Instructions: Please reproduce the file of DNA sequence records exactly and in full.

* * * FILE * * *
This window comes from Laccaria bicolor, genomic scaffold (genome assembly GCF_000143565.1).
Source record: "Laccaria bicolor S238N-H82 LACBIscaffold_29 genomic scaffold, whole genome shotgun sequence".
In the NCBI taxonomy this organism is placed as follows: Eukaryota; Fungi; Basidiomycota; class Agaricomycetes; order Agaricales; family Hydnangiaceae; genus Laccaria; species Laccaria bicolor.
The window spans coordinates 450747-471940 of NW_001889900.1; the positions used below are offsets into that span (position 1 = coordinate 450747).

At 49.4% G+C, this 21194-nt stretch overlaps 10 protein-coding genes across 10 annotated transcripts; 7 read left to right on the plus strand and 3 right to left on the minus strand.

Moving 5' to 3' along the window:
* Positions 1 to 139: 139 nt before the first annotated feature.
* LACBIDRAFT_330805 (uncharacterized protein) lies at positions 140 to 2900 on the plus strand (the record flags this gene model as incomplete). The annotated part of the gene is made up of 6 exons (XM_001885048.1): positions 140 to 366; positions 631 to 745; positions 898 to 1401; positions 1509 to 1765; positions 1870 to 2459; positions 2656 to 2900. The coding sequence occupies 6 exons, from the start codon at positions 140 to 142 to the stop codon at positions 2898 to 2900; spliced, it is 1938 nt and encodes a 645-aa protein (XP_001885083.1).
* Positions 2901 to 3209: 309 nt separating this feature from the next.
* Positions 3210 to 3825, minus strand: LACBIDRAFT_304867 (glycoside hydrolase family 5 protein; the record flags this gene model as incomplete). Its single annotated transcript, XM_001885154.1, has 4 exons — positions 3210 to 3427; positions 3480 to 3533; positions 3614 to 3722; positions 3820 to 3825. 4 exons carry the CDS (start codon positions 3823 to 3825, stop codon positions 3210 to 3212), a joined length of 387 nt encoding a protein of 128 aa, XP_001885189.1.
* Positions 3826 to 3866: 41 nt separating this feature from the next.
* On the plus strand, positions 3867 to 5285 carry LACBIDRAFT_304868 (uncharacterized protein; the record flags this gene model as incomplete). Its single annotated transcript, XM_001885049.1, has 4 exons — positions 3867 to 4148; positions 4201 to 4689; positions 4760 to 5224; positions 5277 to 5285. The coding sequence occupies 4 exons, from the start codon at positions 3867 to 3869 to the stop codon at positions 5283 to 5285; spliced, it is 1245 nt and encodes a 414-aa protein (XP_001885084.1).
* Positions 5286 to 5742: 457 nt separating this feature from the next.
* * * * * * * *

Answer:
This window comes from Laccaria bicolor, genomic scaffold (genome assembly GCF_000143565.1).
Source record: "Laccaria bicolor S238N-H82 LACBIscaffold_29 genomic scaffold, whole genome shotgun sequence".
In the NCBI taxonomy this organism is placed as follows: Eukaryota; Fungi; Basidiomycota; class Agaricomycetes; order Agaricales; family Hydnangiaceae; genus Laccaria; species Laccaria bicolor.
The window spans coordinates 450747-471940 of NW_001889900.1; the positions used below are offsets into that span (position 1 = coordinate 450747).

At 49.4% G+C, this 21194-nt stretch overlaps 10 protein-coding genes across 10 annotated transcripts; 7 read left to right on the plus strand and 3 right to left on the minus strand.

Moving 5' to 3' along the window:
* Positions 1 to 139: 139 nt before the first annotated feature.
* LACBIDRAFT_330805 (uncharacterized protein) lies at positions 140 to 2900 on the plus strand (the record flags this gene model as incomplete). The annotated part of the gene is made up of 6 exons (XM_001885048.1): positions 140 to 366; positions 631 to 745; positions 898 to 1401; positions 1509 to 1765; positions 1870 to 2459; positions 2656 to 2900. The coding sequence occupies 6 exons, from the start codon at positions 140 to 142 to the stop codon at positions 2898 to 2900; spliced, it is 1938 nt and encodes a 645-aa protein (XP_001885083.1).
* Positions 2901 to 3209: 309 nt separating this feature from the next.
* Positions 3210 to 3825, minus strand: LACBIDRAFT_304867 (glycoside hydrolase family 5 protein; the record flags this gene model as incomplete). Its single annotated transcript, XM_001885154.1, has 4 exons — positions 3210 to 3427; positions 3480 to 3533; positions 3614 to 3722; positions 3820 to 3825. 4 exons carry the CDS (start codon positions 3823 to 3825, stop codon positions 3210 to 3212), a joined length of 387 nt encoding a protein of 128 aa, XP_001885189.1.
* Positions 3826 to 3866: 41 nt separating this feature from the next.
* On the plus strand, positions 3867 to 5285 carry LACBIDRAFT_304868 (uncharacterized protein; the record flags this gene model as incomplete). Its single annotated transcript, XM_001885049.1, has 4 exons — positions 3867 to 4148; positions 4201 to 4689; positions 4760 to 5224; positions 5277 to 5285. The coding sequence occupies 4 exons, from the start codon at positions 3867 to 3869 to the stop codon at positions 5283 to 5285; spliced, it is 1245 nt and encodes a 414-aa protein (XP_001885084.1).
* Positions 5286 to 5742: 457 nt separating this feature from the next.